Republic of Congo
Republic of Congo (English)
Republique du Congo (French)
Origins: Named after the 15th Kingdom of Kongo, which thrived on both banks of the River Congo, extending into modern day Congo, Congo DR, Angola and Zambia
Formerly: Middle Congo, Brazzaville/Congo
Gained independence on August 15, 1960 from France
After independence, Congo embarked on a quarter century experiment with Marxism, which it abandoned in 1990. Elections ushered in a democratically elected government in 1992
Form of Government
President is both Chief of State and Head of Government
President is elected for a seven- year term and is eligible for a second term
Cabinet: Council of Ministers appointed by the President
Manpower fit for service : Males age 16-49 : 538,202 and Females age 16-48 :527,649
Expenditures : 1.7 per cent of GDP
Branches : Congolese Armed Forces (Forces Armees Congolaises, FAC): Army (Armee de Terre), Navy, Congolese Air Force (Armee de l'Air Congolaise), Gendarmerie, Special Presidential Security Guard (GSSP)
Aug 15 1960 - Aug 15, 1963 Fulbert Youlou
1963 - 1968 Alphonse Massemba-Débat
1968 - Aug 4, 1968 Augustin Poignet
Sep 4, 1968 - Sep 5, 1968 Marien Ngouabi
1968 - 1969 Alfred Raoul
1969 - 1977 Marien Ngouabi
1977 - 1979 Jacques Joachim Yhombi-Opango
Feb 5, 1979 - Feb 7, 1979 Jean-Pierre Thystère Tchicaya
1979 - 1992 Denis Sassou-Nguesso
1992 - 1997 Pascal Lissouba
1997 – Present Denis Sassou-Nguesso
Population: 1.285 million
Size : 4,140,000 (2011)
Life Expectancy: Women 56.6 and Men 54
Gender distribution: Men: 49.73%, Women: 50.27%\
GDP per capita
$ 4,600 (2011)
$ 4,600 (2012)
Boundaries: Angola 201km, Cameroon 523km, Central African Republic 467km, Democratic Republic of the Congo 2,410km, Gabon 1,903km
French (official), Lingala and Monokutuba (lingua franca trade languages), many local languages and dialects (of which Kikongo is the most widespread)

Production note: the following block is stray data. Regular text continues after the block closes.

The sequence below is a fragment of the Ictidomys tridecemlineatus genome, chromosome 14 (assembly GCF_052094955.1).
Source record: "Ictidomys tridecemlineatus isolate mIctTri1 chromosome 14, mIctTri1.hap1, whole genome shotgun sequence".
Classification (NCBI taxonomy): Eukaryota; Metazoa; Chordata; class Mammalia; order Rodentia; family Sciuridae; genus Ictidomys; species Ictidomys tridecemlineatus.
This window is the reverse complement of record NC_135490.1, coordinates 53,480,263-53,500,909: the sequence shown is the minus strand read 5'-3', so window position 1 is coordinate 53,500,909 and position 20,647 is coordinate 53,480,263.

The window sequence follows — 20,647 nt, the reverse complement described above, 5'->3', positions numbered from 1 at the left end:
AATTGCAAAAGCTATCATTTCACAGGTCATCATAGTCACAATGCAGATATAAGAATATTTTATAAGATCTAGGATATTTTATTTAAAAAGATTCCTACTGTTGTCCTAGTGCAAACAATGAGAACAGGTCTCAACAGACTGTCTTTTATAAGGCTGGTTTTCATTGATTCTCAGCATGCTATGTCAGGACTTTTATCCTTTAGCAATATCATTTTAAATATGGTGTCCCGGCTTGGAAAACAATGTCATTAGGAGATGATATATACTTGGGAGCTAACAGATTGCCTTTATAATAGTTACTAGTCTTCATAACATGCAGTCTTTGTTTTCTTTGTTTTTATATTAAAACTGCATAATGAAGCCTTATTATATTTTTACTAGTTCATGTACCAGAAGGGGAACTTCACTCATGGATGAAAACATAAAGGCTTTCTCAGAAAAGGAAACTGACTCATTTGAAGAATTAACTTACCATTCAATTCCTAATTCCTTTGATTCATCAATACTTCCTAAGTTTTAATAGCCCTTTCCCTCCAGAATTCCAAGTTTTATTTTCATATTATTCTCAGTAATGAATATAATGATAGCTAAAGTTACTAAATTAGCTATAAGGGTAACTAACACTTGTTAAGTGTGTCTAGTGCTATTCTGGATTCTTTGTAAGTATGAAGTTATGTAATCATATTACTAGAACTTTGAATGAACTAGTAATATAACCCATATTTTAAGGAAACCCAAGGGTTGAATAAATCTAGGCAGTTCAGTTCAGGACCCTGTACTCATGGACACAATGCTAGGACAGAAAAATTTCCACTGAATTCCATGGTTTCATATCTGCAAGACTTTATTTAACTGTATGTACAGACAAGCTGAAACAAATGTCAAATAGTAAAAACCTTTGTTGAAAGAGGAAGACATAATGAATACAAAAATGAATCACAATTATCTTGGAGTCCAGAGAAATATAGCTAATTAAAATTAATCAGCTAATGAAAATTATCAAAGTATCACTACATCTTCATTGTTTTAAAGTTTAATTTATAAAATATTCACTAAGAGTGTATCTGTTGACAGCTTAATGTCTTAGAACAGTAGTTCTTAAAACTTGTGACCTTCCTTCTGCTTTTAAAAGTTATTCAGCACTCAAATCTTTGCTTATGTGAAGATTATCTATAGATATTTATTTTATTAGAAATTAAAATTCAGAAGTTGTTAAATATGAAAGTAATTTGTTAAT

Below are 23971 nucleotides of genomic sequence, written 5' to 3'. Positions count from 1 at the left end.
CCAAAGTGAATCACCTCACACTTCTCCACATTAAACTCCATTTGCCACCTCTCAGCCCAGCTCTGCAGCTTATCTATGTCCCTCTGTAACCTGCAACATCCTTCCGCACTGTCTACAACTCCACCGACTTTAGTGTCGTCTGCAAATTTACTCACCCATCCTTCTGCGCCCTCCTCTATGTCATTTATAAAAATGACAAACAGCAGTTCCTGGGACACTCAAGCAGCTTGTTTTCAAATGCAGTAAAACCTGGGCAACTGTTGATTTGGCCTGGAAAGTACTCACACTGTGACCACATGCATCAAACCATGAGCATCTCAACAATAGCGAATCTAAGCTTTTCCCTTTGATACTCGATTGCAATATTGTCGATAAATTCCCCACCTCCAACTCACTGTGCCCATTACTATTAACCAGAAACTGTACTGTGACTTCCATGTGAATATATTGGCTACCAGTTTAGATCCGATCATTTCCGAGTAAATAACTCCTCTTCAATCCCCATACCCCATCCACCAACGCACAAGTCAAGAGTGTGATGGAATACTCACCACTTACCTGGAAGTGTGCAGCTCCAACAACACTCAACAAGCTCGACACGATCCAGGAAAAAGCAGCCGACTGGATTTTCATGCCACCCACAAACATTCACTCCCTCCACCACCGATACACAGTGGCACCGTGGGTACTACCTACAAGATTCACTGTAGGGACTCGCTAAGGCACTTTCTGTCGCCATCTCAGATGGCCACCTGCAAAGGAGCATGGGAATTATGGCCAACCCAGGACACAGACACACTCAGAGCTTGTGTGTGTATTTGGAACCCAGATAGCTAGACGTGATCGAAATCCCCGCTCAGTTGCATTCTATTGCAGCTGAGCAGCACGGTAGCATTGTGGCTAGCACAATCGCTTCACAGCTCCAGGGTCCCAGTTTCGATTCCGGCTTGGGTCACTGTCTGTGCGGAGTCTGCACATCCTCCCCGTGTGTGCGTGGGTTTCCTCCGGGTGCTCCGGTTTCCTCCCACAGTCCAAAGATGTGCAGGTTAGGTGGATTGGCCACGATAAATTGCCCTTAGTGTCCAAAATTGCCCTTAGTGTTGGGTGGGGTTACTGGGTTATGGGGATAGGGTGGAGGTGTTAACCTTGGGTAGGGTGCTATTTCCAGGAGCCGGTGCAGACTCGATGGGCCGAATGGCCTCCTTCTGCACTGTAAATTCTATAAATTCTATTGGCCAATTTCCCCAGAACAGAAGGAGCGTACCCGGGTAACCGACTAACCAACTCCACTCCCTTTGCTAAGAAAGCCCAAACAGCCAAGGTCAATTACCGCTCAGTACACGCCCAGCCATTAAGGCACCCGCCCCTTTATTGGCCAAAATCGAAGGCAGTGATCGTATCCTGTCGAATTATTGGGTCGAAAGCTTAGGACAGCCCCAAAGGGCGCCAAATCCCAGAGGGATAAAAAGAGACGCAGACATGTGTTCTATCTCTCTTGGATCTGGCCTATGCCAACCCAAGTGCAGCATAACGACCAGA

Petroleum, Timber, Potash, Lead, Zinc, Uranium, Copper, Phosphates, Gold, Magnesium, Natural gas, Hydropower
Oil, Timber, Plywood, Sugar, Cocoa, Coffee, Diamonds
Arable land: 1.45%
Permanent crops: 0.15%
CFA (Communaute Financiere Africaine) franc
Main Airport: Brazzaville - Maya Maya Airport (BZV/FCBB)
Main Port: Pointe-Noire
The Republic of Congo (Brazzaville) is second only to the Democratic Republic of Congo in terms of tropical rainforest coverage among African countries.
Congo's forests are highly threatened by logging, colonisation of forest lands, and poaching of animals.
The Republic of Congo was once one of Africa's largest petroleum producers, but with declining production, it may increasingly look towards its forests as a source of revenue
In 2011, the Congo embarked on a vast tree-planting programme to guard against the twin scourges of deforestation and soil degradation that plague many African states. The initiative comes from a country that has in the past been tipped as a continental leader in environmental conservation.
An illustration of how rife corruption is in the poor nation, this year it emerged yesterday that Denis Sassou Nguesso, president of the Republic of Congo, owns 16 of the most luxurious houses and flats in the French capital of Paris
The post of Prime Minister was abolished in 2009
Elections were held July 12, 2009 and Dennis Sassou-Nguesso was re-elected
A civil war restored former president Dennis Sassou-Nguesso in 1997 with southern-based rebel groups agreeing to a final peace accord in March 2003.